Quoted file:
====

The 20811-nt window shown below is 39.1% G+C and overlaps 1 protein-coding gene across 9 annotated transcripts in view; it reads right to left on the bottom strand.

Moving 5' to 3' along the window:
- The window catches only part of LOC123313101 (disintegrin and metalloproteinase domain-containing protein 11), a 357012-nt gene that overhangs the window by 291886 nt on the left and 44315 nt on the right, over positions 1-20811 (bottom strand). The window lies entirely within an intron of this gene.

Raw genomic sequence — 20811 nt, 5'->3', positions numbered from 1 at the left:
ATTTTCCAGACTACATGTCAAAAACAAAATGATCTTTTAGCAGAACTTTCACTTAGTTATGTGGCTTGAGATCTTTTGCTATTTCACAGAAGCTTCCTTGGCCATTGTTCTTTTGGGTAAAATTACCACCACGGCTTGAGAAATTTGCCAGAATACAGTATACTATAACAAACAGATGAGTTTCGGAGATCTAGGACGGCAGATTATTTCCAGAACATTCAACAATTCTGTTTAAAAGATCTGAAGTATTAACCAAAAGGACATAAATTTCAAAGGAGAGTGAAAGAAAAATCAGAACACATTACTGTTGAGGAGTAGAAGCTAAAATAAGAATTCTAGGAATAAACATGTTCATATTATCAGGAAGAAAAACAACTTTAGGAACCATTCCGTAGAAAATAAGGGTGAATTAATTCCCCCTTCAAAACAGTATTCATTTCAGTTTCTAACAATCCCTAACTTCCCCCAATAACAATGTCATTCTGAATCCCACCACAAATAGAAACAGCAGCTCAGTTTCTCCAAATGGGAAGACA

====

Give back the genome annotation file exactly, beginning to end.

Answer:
The 20811-nt window shown below is 39.1% G+C and overlaps 1 protein-coding gene across 9 annotated transcripts in view; it reads right to left on the bottom strand.

Moving 5' to 3' along the window:
- The window catches only part of LOC123313101 (disintegrin and metalloproteinase domain-containing protein 11), a 357012-nt gene that overhangs the window by 291886 nt on the left and 44315 nt on the right, over positions 1-20811 (bottom strand). The window lies entirely within an intron of this gene.

Raw genomic sequence — 20811 nt, 5'->3', positions numbered from 1 at the left:
ATTTTCCAGACTACATGTCAAAAACAAAATGATCTTTTAGCAGAACTTTCACTTAGTTATGTGGCTTGAGATCTTTTGCTATTTCACAGAAGCTTCCTTGGCCATTGTTCTTTTGGGTAAAATTACCACCACGGCTTGAGAAATTTGCCAGAATACAGTATACTATAACAAACAGATGAGTTTCGGAGATCTAGGACGGCAGATTATTTCCAGAACATTCAACAATTCTGTTTAAAAGATCTGAAGTATTAACCAAAAGGACATAAATTTCAAAGGAGAGTGAAAGAAAAATCAGAACACATTACTGTTGAGGAGTAGAAGCTAAAATAAGAATTCTAGGAATAAACATGTTCATATTATCAGGAAGAAAAACAACTTTAGGAACCATTCCGTAGAAAATAAGGGTGAATTAATTCCCCCTTCAAAACAGTATTCATTTCAGTTTCTAACAATCCCTAACTTCCCCCAATAACAATGTCATTCTGAATCCCACCACAAATAGAAACAGCAGCTCAGTTTCTCCAAATGGGAAGACA